Table of Contents Hide
Running your own business can be a beautiful way to make a living. There’s a reason, after all, why business owners are some of the most satisfied workers around.
You get to set your own hours, make the rules, and chart your own path toward success. However, running your own business also means handling a lot of responsibility.
If you work in a mechanically heavy industry, that will also mean managing and maintaining your own equipment inventory. This can be tough work, which is why determining a regular way of going about this task can be so important.
What are a few steps you can take to make this process a bit easier? Read on and we’ll walk you through what you need to know.
1. Consider Cycle Counting
When it comes to the equipment audit process, there are two ways to go about this work: physical counting and cycle counting.
Physical counting is what you’d expect from an audit: counting every single physical unit. This can be, as you can imagine, time-intensive and disruptive to a business.
Cycle counting is when a business essentially audits a test sample of its inventory, meant to be representative of the whole. This small selection is regularly compared to what is shown on something like this Equipment Tracking System.
If there are no discrepancies, work can continue. If there are, it’s a sign of a more serious problem. While a full physical count will still need to be done at least once a year, cycle counting helps accountability month-to-month without all the work that a full count would require.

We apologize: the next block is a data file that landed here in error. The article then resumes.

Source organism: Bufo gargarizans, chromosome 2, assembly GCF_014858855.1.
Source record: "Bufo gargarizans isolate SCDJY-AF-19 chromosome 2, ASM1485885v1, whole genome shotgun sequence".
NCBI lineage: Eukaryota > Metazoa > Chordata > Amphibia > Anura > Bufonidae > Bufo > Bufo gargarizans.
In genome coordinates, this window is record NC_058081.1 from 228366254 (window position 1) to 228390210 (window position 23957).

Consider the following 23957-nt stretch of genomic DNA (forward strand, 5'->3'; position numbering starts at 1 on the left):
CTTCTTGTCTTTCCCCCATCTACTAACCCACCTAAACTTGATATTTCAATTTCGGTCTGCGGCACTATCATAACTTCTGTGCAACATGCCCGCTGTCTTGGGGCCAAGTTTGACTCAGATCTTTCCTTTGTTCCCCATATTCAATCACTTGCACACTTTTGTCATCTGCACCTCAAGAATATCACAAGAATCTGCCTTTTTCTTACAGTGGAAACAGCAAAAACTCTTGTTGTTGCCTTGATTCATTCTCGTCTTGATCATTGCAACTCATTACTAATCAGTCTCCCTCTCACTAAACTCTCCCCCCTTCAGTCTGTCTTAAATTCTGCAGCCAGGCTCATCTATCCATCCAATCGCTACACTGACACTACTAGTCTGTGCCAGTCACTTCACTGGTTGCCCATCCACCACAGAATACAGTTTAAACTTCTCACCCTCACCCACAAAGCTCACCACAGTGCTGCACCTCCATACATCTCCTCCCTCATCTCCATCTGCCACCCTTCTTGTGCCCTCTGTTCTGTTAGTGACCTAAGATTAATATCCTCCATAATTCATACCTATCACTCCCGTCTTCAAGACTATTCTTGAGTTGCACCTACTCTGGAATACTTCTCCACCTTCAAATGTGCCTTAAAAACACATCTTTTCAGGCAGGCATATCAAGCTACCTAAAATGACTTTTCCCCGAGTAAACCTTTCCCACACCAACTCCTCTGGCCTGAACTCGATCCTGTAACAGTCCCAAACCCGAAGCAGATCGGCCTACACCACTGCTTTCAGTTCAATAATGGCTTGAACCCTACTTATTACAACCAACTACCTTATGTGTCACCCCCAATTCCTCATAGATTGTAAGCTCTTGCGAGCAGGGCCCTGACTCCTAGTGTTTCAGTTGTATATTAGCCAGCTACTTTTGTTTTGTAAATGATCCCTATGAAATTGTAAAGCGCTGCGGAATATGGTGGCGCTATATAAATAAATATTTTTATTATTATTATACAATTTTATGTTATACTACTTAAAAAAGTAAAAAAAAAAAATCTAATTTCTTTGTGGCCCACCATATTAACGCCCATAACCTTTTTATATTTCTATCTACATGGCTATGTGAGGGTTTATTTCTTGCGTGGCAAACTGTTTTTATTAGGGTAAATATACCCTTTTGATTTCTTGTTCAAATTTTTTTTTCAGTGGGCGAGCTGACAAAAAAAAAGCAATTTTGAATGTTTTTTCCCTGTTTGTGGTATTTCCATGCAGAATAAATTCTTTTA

2. Hire an Outside Auditor
If you have the budget for it, there are many benefits to bringing on an outside auditor to do this work as opposed to having one of your own staff do it.
For one, this will allow your staff to stick to their normal day-to-day job responsibilities and keep your business running. But an outside perspective can also be quite helpful when it comes to an audit.
An outside auditor can take a tough, unbiased look at an inventory. They will not fall into the trap of seeing things as they are used to seeing them, and they will not be swayed by internal knowledge of the inner workings of the company.
You’re likely to get better, more accurate results when you work with an outside auditor.
3. Prepare Audit Documentation
Before your auditor arrives, make sure you have the proper documentation ready for them. That would mean your inventory records, all of your shipping and receiving reports, and the bill of sale for each piece of equipment in your inventory.
If possible, it’s also smart to have your policies regarding this equipment written out and provided to an auditor. They might need to review this information during the task at hand.
Performing Regular Equipment Inventory Audits
Equipment inventory audits are a necessary part of running an equipment-based business. There’s just no getting around them.
However, if you don’t want inventory management to disrupt your business operations, you’ll need to go about this work in an intelligent way. The above information can help.
Need more advice on running our business? Keep scrolling our blog for more.